Will Bumatay Be First Openly Gay Ninth Circuit Justice?
Though federal courts around the country have been more and more accepting of LGBT litigants over the years, the federal appellate court bench has been rather devoid of LGBT representation.
President Trump has nominated an openly gay judge to one of the open seats on the Ninth Circuit Court of Appeals. Notably, the nominee, Assistant U.S. Attorney Patrick Bumatay, would be the second ever openly gay federal appellate court judge, and the first for the Ninth Circuit (Judge Walker was not open about it and did not confirm his sexual orientation until after retiring from the bench).
Who Is Bumatay?
Interestingly, AUSA Bumatay is a member of both the Tom Homann LGBT Law Association (which has been known to push for more LGBT representation in the judiciary) and the Federalist Society, which to many pundits, may seem to be at odds.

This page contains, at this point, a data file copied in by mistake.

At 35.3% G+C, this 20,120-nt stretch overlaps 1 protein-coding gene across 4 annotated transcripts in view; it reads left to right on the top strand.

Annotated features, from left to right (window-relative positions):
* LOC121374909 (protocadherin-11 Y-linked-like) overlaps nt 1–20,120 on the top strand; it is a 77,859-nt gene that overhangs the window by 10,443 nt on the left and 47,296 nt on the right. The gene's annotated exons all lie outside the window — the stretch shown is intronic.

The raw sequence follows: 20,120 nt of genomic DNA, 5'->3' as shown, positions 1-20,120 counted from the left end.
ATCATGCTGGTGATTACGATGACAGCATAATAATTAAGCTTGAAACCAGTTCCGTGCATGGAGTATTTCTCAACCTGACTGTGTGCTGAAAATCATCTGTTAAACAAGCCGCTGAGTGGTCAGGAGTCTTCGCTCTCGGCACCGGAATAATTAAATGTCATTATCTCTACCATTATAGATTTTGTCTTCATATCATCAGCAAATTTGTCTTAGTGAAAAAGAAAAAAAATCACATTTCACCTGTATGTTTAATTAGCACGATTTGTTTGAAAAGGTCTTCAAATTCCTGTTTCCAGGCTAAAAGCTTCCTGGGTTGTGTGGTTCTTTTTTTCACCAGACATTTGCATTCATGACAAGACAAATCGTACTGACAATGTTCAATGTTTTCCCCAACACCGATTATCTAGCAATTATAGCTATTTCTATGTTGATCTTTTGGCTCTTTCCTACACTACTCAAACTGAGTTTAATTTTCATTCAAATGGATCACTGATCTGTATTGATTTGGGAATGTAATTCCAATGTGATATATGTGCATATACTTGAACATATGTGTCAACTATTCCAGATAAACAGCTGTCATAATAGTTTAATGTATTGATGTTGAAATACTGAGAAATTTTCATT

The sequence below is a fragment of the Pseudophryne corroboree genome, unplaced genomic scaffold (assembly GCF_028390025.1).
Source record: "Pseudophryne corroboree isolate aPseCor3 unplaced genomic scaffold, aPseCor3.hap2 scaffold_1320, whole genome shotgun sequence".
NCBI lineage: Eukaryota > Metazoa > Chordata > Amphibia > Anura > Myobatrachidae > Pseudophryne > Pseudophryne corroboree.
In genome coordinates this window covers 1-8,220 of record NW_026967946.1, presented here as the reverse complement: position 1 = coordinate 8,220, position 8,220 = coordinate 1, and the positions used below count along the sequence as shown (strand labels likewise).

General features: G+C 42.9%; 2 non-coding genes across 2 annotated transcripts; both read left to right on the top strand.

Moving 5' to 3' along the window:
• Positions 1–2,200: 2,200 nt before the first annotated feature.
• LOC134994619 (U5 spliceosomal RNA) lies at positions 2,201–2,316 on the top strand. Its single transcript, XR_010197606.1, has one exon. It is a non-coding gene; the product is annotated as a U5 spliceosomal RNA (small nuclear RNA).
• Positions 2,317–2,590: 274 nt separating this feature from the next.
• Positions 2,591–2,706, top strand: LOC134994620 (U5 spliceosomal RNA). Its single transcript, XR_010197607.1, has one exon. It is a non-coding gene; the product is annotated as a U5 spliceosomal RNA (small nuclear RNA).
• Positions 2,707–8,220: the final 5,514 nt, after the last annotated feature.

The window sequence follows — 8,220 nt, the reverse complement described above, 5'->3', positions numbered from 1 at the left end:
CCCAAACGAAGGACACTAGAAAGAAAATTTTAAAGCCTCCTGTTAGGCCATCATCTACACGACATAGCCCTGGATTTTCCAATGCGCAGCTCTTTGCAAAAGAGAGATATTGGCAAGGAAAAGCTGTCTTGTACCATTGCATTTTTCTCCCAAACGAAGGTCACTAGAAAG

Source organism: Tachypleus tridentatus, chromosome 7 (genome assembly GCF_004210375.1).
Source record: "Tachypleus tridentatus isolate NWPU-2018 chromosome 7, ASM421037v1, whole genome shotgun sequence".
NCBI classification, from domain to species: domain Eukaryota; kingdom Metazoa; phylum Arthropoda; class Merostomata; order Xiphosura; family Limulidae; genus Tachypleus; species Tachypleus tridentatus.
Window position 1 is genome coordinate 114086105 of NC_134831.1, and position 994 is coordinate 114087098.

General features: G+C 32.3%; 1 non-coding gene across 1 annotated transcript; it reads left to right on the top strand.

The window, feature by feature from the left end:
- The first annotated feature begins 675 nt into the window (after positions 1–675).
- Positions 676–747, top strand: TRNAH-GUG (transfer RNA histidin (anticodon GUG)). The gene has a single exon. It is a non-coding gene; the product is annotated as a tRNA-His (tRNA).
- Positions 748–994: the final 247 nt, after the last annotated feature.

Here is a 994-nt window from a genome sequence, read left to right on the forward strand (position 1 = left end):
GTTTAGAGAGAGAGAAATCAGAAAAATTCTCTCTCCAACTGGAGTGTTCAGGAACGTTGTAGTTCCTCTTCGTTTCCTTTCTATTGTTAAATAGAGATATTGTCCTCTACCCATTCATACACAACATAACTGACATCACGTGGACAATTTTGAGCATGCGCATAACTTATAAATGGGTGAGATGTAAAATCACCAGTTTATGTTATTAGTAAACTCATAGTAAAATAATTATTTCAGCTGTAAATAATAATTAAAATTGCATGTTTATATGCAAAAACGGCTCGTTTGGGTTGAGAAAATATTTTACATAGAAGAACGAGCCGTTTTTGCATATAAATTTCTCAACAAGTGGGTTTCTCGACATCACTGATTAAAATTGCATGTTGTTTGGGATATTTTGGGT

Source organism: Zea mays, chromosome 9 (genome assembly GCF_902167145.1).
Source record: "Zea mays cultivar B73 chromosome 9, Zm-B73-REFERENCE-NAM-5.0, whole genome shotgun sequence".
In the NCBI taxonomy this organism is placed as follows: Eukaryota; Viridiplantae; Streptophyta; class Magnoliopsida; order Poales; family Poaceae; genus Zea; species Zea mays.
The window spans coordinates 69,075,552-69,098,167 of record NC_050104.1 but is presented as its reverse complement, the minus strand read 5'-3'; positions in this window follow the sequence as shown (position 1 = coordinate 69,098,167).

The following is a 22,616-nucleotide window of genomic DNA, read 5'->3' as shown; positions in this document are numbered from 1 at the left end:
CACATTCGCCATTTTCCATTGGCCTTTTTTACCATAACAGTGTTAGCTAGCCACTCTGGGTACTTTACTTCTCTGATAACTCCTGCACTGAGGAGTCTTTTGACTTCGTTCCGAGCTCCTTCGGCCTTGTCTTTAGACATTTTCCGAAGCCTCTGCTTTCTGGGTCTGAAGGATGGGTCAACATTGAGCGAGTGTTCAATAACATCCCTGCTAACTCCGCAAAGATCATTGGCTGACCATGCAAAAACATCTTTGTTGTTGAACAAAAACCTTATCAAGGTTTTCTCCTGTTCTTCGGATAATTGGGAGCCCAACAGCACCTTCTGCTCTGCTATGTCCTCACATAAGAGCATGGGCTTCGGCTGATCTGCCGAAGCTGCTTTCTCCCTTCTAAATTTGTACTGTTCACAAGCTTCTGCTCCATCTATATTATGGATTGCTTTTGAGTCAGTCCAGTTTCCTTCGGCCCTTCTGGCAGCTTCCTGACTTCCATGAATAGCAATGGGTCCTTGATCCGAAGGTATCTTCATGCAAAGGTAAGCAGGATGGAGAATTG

Patrick Bumatay is viewed as a conservative, having worked in the Justice Department during the last Bush administration, as well as on the SCOTUS confirmations for Justices Alito, Roberts, and Gorsuch (but not Kavanaugh). Although he is an AUSA for the Southern District of California, he is currently on assignment in D.C. serving as an advisor to Attorney General Jeff Sessions. In the past, he clerked for the Tenth Circuit Court of Appeals Justice Tymkovich, and Federal Eastern District of New York judge Sandra Townes.
But, far right conservative groups are not pleased with his nomination, and have expressed concern that, as a judge, Bumatay would not be able to "separate his homosexuality from his jurisprudence."
Despite having never served on any bench, either state or federal, he is the only Ninth Circuit nominee (out of the three recently announced) whom the California Senators are not objecting to.
- House Committee Advances Bill Reshaping 9th Circuit (FindLaw's U.S. Ninth Circuit Blog)
- Ryan Bounds No Longer Bound for Ninth Circuit (FindLaw's U.S. Ninth Circuit Blog)
- Senate Confirms Hawaii Attorney to Ninth Circuit (FindLaw's U.S. Ninth Circuit Blog)
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